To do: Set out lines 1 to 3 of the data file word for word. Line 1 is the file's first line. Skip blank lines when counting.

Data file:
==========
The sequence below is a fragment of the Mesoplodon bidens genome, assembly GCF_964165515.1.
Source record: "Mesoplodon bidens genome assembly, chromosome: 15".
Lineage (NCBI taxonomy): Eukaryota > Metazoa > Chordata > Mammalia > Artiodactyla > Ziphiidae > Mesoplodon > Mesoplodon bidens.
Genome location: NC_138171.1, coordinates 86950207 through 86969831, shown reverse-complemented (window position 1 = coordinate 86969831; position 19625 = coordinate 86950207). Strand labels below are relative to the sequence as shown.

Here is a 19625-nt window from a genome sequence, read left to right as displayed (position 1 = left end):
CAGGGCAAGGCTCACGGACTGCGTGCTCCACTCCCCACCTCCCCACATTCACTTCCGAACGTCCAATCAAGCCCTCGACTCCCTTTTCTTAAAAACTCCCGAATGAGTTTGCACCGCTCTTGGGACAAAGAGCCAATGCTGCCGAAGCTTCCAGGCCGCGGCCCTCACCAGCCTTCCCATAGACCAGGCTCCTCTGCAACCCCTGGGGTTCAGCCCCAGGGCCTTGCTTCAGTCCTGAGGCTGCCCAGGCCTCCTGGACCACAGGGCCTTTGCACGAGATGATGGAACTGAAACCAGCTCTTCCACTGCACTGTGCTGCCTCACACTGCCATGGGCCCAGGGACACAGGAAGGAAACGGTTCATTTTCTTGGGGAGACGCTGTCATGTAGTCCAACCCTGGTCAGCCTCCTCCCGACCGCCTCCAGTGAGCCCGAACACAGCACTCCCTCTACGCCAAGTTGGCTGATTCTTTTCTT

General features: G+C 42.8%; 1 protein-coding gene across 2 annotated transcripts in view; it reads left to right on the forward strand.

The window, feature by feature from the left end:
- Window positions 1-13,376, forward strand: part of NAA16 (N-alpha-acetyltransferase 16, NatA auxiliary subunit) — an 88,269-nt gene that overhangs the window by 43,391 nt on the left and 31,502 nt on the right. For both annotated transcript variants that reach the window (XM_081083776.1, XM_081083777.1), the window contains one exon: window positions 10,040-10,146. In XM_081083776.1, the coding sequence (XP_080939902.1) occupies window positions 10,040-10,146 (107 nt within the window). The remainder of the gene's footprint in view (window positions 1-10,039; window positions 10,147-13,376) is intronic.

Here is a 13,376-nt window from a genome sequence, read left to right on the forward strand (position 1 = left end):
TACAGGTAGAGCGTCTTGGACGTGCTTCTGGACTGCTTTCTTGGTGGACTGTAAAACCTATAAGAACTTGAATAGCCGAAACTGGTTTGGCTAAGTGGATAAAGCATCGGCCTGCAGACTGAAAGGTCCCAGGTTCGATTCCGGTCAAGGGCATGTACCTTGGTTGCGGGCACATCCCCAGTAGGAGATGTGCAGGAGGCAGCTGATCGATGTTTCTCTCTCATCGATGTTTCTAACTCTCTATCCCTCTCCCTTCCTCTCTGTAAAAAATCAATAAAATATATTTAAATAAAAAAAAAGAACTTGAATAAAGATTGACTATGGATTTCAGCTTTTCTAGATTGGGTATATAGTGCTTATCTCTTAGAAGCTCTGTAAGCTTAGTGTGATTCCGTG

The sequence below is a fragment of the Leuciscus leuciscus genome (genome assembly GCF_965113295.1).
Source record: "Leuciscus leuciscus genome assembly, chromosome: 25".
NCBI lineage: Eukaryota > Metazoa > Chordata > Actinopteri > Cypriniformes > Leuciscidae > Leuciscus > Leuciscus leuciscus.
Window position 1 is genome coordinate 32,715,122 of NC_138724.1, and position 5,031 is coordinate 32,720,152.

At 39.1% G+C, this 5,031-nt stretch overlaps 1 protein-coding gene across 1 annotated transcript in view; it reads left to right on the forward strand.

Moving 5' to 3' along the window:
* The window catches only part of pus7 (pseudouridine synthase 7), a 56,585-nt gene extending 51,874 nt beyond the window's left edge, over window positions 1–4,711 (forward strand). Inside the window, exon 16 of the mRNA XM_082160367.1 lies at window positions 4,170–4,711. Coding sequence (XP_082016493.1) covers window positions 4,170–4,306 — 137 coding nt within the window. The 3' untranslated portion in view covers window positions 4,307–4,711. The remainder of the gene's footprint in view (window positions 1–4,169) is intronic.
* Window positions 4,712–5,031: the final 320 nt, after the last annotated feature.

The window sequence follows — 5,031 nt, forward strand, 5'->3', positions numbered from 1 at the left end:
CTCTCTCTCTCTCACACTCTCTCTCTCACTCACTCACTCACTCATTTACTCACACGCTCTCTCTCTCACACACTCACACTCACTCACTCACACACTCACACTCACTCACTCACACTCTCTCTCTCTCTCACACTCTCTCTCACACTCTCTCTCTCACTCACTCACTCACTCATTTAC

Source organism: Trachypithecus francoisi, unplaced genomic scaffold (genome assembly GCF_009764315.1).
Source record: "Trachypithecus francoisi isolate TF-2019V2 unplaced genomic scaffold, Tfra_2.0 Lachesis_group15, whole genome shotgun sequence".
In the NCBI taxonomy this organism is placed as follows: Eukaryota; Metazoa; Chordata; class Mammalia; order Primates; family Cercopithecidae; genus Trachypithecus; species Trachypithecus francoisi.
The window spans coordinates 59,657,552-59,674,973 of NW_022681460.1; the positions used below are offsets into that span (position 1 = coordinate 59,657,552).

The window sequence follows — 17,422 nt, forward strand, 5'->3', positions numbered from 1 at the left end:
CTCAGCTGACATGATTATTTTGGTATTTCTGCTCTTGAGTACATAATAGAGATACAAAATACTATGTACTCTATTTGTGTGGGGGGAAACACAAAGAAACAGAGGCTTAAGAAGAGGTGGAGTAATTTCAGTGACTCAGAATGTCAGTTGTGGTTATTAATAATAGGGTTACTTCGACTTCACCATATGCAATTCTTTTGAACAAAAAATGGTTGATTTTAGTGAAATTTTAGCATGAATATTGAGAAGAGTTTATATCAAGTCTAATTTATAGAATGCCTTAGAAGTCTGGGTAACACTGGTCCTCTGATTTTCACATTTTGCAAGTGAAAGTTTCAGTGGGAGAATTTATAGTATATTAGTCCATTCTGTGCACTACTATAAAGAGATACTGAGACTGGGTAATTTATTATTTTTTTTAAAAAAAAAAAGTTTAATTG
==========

The sequence below is a fragment of the Mesoplodon bidens genome, assembly GCF_964165515.1.
Source record: "Mesoplodon bidens genome assembly, chromosome: 15".
Lineage (NCBI taxonomy): Eukaryota > Metazoa > Chordata > Mammalia > Artiodactyla > Ziphiidae > Mesoplodon > Mesoplodon bidens.